Katty Kay: Former BBC journalist quits US media firm

image source, Getty Imagesimage caption, Katty Kay worked for the BBC for three decades

Former BBC News presenter Katty Kay has quit her role at the US media company Ozy Media after just three months.

It comes after the New York Times reported that an executive at the firm tried to deceive potential investors on a conference call.

Ms Kay, who left the BBC this summer after more than three decades, said the allegations were "deeply troubling" and she "had no choice" but to cut ties.

The BBC has contacted Ozy Media for comment.

Announcing the move on Twitter, Ms Kay said: "I had recently joined the company after my long career at the BBC, excited to explore opportunities in the digital space.

"I support the mission to bring diverse stories and voices to the public conversation. But the allegations in The New York Times, which caught me be surprise, are serious and deeply troubling and I had no choice but to end my relationship with the company."

Yesterday morning I handed in my resignation to Ozy Media. I was looking forward to working with the talented young reporters but I did not expect this! pic.twitter.com/fc5Ii6ifav

— Katty Kay (@KattyKay_) September 29, 2021
The BBC is not responsible for the content of external sites.View original tweet on Twitter

Ms Kay joined Ozy in June after hosting a podcast with its founder and chief executive, former CNN anchor Carlos Watson. The podcast was jointly produced by Ozy and the BBC.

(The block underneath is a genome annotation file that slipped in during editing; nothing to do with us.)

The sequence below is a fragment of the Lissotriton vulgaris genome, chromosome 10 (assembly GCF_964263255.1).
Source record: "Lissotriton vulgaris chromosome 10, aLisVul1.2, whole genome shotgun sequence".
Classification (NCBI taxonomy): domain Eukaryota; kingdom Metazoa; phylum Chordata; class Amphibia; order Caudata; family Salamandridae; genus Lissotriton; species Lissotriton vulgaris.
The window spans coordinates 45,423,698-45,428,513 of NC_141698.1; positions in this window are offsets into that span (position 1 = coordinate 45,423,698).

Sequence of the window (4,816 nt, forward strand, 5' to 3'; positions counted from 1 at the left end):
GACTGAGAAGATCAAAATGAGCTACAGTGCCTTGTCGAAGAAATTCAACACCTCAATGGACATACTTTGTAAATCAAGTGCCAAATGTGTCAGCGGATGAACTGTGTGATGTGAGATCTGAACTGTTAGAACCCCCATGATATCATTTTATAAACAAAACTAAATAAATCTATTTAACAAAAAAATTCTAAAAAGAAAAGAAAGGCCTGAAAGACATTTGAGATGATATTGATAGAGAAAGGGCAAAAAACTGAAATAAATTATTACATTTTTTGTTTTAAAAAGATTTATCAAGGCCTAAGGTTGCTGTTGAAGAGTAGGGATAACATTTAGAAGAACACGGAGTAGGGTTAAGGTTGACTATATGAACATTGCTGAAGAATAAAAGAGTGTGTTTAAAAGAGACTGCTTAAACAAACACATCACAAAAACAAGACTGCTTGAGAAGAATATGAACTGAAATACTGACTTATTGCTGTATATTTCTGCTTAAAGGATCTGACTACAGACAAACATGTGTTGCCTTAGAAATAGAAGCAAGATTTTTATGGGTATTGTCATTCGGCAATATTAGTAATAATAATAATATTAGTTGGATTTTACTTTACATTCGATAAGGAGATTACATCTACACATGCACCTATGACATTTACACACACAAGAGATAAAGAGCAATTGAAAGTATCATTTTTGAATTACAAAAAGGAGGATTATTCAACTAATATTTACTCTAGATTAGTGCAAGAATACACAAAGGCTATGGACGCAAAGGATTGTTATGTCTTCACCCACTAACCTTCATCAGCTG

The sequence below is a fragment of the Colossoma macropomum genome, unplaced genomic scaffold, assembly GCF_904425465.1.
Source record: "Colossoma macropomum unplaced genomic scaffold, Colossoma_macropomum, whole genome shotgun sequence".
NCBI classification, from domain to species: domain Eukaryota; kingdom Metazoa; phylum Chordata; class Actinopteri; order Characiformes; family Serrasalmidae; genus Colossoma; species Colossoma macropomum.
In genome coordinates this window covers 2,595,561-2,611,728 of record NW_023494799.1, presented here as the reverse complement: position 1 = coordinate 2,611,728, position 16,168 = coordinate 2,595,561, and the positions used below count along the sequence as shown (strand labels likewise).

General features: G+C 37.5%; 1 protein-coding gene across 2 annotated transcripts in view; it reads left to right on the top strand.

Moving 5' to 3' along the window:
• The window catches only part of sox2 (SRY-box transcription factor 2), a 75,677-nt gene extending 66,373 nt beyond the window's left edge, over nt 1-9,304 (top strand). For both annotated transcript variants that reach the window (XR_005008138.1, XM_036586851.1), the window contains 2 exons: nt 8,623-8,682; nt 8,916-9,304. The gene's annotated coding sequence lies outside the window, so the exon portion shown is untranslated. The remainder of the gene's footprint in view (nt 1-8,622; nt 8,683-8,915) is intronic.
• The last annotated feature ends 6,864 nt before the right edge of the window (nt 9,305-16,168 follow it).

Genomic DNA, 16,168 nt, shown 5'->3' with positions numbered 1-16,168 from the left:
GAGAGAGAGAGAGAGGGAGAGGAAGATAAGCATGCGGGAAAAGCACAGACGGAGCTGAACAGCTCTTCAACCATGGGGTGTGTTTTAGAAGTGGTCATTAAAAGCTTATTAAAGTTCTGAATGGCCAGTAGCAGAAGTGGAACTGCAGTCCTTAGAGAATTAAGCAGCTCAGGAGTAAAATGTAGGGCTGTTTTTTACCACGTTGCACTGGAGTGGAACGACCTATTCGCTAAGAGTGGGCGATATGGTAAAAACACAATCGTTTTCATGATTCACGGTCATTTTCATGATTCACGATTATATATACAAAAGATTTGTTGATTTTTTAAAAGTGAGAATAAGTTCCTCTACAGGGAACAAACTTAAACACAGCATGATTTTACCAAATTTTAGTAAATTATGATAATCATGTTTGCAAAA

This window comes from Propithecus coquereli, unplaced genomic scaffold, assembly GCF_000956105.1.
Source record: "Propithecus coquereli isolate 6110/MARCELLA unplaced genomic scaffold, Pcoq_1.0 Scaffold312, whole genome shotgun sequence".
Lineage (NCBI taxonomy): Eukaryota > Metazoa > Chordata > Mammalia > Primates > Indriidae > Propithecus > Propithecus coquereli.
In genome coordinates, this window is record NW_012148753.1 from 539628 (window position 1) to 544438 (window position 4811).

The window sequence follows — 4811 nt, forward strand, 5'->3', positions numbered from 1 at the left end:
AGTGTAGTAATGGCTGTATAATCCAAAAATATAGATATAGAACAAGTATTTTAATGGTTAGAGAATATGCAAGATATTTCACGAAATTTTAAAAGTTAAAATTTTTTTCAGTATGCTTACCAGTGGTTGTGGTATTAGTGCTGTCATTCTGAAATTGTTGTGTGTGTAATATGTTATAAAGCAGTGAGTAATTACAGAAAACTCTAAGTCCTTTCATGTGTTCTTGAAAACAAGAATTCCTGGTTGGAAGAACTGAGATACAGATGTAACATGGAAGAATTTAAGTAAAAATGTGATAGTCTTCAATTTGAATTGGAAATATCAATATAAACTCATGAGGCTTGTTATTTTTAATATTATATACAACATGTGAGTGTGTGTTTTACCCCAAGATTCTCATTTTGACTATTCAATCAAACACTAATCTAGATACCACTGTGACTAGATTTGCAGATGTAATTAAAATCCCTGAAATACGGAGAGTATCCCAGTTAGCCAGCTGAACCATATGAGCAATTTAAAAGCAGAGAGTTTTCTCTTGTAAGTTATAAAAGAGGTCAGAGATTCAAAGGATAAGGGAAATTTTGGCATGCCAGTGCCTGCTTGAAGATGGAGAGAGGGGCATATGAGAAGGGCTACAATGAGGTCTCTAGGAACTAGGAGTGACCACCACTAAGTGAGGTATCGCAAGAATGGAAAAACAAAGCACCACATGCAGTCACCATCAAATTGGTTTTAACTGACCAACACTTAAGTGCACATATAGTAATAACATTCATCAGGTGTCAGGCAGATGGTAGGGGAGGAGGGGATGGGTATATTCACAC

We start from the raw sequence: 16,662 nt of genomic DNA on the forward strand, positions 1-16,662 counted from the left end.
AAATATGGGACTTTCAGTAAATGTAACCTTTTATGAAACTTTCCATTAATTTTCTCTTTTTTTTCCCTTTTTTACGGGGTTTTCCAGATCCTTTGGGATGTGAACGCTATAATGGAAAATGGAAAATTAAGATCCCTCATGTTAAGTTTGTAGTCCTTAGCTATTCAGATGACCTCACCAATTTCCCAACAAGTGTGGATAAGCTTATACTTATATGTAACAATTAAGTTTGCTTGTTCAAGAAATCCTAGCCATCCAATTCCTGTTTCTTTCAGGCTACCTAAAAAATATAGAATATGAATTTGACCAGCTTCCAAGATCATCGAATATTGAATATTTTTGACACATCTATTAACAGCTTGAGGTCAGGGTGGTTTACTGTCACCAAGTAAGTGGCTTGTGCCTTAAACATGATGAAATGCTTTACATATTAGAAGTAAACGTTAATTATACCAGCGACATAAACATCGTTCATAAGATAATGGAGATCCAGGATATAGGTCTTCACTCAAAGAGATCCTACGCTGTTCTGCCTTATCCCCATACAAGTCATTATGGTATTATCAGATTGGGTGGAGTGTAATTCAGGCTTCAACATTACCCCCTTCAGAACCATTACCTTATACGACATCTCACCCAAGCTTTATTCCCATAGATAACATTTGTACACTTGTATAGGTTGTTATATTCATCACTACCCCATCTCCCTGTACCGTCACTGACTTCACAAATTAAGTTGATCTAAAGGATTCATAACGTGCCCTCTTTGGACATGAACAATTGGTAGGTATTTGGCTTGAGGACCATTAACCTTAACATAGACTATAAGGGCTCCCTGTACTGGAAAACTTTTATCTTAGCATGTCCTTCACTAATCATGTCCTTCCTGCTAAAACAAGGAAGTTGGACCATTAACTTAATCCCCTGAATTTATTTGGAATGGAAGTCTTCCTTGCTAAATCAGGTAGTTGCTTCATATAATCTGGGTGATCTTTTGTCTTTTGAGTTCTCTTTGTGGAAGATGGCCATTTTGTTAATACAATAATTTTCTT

The Californian start-up, which was launched in 2013, produces podcasts, television series and events.

'Mental health crisis'

On Sunday, the New York Times reported that Ozy co-founder Samir Rao had impersonated a senior leader at YouTube during a conference call with Goldman Sachs in February. At that point the investment bank was considering making a $40m investment in the media company.

Mr Rao reportedly claimed that Ozy's videos were highly popular on YouTube.

According to the Times, the investors realised something was awry and did not go through with the deal. Goldman declined to comment when contacted by the BBC.

Mr Watson told the New York Times that Mr Rao had been suffering a mental health crisis and had taken time off after the conference call, before returning to work.

Yet on Tuesday, Ozy told the paper it had launched an internal investigation into the firm's business practices. It has also asked Mr Rao to take a leave of absence "pending the results".

Ozy is backed by high profile investors including publisher Axel Springer and venture capitalists GSV.

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